This Week’s Tweets, Pins & Tumbls

Here are the links I shared on my Twitter, Pinterest, and Tumblr accounts this week that I think are cool:


Comics Update! – ALSC Blog

Q&A with Gene Luen Yang – GeekDad

Reading Through Trauma: How Story Helped Us Navigate Challenging Days | Brightly

Sherman Alexie’s ‘Thunder Boy Jr.’ May Be Slated To Be A New Classic And A Bestseller – Forbes



How Libraries — Yes, Libraries — Are Helping People Ditch Stuff They Don’t Need

The Hushed Interiors of 19th Century Libraries

Why I Sacrificed 45% of My Salary to Work in a Library



New young adult novels tackle self-acceptance, rape culture

Excellent Ed by Stacy McAnulty

Excellent Ed by Stacy McAnulty

Excellent Ed by Stacy McAnulty, illustrated by Julia Sarcone-Roach (InfoSoup)

Everyone in Ed’s family is excellent except for Ed. He doesn’t understand why he isn’t allowed to eat at the table, ride in the van, sit on the couch or use the inside bathroom like the rest of the family. So he decides that he’s just not good enough and sets out to find something that he is the best in. But each time he finds something, one of the others in the family shows how much better they are than he is at exactly that thing. Finally, Ed shows why he is the perfect pet in a perfect family, though he still wonders about the inside bathroom.

This book uses humor and a dog’s perspective to take a look at being the underachiever in a family. The family is oblivious to Ed’s self-esteem crisis, continuing to excel and to applaud one another along the way. The book is cleverly crafted with Ed figuring out what he is good at and then another family member putting a twist on it and showing a new interpretation of the skill. Additionally, the list of things that Ed isn’t allowed to do serves as the basis for what he is actually very good at. It’s a lovely concept that brings the entire book full circle.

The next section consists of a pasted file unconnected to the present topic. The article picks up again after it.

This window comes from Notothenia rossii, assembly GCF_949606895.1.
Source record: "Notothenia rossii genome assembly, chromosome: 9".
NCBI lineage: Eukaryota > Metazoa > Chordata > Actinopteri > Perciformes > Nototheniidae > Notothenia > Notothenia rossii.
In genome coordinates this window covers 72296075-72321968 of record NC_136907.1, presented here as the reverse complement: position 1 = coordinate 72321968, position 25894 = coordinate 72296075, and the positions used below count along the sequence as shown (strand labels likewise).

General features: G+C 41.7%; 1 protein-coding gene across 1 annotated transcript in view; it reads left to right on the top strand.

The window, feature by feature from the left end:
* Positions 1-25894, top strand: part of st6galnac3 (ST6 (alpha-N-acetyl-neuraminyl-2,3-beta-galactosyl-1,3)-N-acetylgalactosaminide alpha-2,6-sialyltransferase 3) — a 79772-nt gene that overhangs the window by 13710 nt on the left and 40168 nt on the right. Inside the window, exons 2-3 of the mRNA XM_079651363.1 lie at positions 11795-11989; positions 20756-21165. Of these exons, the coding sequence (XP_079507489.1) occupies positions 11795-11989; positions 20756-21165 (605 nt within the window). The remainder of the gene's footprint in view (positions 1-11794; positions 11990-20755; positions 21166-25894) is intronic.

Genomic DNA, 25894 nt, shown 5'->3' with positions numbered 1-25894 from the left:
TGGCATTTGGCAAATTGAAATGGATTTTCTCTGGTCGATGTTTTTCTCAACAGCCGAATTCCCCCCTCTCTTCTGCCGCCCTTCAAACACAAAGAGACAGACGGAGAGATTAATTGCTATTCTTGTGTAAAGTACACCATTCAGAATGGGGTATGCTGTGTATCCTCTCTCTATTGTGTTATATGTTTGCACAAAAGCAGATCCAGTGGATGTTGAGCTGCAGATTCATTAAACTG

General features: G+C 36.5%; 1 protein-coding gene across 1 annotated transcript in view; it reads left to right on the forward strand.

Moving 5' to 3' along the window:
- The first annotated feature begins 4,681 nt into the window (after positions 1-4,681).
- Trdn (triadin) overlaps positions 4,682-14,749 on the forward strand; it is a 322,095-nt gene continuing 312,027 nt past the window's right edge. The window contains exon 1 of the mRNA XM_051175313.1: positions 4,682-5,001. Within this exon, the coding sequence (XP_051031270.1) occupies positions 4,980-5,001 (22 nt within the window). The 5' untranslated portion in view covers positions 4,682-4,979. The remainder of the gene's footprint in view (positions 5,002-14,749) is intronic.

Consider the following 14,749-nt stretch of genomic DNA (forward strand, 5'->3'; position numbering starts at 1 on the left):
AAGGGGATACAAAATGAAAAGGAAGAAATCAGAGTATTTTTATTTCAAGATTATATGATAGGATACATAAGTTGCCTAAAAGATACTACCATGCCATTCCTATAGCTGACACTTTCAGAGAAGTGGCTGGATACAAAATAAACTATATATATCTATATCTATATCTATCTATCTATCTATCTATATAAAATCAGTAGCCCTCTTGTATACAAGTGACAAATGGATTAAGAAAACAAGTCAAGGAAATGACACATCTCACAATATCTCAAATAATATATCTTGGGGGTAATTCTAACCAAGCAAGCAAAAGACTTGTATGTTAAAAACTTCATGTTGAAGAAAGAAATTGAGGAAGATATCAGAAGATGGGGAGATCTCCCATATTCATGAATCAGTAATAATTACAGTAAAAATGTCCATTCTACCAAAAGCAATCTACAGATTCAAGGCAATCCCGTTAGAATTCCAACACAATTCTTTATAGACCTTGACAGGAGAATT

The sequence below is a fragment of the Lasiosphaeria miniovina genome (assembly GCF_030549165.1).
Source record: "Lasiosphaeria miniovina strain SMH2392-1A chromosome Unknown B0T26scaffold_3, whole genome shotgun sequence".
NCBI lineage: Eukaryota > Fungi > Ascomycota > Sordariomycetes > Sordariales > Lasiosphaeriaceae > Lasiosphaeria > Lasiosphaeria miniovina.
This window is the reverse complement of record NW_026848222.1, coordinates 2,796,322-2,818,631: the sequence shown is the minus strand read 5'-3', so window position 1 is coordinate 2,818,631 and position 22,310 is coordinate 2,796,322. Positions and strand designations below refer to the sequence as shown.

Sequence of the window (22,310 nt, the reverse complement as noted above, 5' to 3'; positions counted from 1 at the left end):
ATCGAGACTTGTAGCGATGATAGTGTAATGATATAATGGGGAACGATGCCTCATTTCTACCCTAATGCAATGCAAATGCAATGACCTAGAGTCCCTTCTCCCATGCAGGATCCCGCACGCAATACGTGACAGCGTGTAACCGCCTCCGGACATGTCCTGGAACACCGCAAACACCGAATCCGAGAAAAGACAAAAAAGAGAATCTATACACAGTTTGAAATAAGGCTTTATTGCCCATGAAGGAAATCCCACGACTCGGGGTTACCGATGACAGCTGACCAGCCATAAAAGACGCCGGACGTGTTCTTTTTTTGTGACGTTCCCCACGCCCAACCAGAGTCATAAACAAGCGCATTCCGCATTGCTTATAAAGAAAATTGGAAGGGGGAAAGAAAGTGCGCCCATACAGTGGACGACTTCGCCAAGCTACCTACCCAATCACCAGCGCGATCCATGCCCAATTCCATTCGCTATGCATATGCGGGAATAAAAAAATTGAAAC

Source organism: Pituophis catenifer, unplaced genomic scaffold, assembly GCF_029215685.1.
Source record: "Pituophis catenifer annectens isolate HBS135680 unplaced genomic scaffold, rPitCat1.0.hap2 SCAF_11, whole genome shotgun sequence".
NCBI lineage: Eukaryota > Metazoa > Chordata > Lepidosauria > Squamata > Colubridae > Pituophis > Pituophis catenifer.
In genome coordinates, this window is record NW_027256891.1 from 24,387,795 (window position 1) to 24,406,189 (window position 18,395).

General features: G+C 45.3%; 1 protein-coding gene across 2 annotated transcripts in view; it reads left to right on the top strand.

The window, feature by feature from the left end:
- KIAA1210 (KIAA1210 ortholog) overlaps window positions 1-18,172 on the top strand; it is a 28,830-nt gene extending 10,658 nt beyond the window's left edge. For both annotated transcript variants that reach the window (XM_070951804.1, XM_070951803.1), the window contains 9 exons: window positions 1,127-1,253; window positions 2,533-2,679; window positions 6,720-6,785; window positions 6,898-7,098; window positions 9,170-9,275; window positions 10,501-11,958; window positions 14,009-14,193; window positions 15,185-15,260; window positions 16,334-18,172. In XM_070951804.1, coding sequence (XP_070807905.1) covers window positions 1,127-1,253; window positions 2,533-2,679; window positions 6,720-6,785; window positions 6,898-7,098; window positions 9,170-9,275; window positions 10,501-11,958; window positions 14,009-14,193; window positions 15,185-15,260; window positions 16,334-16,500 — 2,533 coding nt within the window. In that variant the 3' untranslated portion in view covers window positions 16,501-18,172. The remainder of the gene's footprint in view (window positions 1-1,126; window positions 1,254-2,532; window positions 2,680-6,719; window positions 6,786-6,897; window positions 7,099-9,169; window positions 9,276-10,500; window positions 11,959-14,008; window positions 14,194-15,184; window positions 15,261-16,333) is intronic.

The illustrations are jaunty and delightful. In a book about a dog and not about race at all, it is great to see a family of color as the central figures. There is a lot of energy throughout the book and it is made all the more energetic by the illustrations which pack plenty of action on each page, moving the book along at a lively pace.

Dynamic, funny and very satisfying, this picture book is dog-gone good. Appropriate for ages 4-6.

Reviewed from digital galley received from Penguin Random House and Edelweiss.